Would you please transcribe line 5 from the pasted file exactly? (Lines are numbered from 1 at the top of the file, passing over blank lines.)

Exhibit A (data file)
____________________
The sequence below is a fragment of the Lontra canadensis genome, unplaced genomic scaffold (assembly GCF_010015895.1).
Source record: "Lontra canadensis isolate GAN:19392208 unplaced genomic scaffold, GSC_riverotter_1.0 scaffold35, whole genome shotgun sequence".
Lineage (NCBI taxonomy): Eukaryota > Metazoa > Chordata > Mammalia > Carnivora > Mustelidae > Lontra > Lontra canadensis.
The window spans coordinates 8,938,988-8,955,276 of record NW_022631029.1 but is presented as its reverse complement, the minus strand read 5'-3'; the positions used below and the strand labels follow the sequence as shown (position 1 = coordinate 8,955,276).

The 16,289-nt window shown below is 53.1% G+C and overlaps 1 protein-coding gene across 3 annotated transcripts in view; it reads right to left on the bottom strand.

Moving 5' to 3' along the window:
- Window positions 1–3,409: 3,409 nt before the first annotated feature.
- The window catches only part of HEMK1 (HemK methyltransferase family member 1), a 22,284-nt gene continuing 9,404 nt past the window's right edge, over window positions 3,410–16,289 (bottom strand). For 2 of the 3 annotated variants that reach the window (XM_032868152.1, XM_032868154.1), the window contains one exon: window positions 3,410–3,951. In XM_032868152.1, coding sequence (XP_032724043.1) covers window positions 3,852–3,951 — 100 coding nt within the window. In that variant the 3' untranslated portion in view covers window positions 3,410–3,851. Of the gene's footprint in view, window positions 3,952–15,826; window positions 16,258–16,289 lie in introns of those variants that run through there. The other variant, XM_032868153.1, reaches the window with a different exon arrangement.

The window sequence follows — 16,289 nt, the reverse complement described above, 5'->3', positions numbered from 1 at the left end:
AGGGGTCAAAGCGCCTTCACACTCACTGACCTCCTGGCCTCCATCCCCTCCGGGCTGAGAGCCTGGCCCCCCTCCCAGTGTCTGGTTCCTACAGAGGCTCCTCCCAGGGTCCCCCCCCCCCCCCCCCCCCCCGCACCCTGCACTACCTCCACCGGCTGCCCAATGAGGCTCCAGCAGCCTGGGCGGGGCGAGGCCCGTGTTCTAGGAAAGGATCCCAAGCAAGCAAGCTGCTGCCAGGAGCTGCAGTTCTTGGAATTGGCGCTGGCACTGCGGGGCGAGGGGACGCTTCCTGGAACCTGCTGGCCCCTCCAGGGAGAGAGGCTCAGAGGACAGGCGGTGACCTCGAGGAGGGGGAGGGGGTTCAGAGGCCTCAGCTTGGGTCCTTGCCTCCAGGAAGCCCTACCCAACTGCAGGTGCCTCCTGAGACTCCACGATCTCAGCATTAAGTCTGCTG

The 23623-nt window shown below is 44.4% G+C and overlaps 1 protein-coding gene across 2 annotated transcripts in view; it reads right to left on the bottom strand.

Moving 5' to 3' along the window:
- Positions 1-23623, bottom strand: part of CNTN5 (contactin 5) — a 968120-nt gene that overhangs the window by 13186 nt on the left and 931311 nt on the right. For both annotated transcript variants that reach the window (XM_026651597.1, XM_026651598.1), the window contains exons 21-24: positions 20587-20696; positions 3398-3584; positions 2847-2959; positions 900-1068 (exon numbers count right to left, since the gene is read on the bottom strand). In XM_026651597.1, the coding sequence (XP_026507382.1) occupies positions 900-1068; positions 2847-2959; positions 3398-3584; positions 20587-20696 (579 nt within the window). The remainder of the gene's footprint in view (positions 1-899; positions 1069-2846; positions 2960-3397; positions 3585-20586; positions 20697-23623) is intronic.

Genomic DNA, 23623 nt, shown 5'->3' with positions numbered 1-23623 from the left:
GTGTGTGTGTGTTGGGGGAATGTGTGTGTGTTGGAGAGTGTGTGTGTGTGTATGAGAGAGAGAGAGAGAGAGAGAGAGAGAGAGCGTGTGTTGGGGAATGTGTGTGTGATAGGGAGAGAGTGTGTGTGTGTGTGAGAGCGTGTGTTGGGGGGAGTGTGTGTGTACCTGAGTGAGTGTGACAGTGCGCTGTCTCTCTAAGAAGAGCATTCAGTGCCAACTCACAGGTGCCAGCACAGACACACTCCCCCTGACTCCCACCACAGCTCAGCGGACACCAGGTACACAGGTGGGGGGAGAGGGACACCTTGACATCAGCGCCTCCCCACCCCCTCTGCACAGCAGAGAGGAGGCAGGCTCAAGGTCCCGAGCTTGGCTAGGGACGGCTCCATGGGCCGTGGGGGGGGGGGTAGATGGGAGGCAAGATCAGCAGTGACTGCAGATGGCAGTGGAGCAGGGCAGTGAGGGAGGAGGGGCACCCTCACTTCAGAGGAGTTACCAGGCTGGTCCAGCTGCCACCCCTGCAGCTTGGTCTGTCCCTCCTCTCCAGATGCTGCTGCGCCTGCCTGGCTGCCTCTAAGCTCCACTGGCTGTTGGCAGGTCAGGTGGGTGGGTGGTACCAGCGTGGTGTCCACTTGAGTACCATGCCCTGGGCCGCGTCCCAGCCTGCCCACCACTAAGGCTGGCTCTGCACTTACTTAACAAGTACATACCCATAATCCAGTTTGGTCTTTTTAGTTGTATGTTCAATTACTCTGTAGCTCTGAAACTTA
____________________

The 16,289-nt window shown below is 53.1% G+C and overlaps 1 protein-coding gene across 3 annotated transcripts in view; it reads right to left on the bottom strand.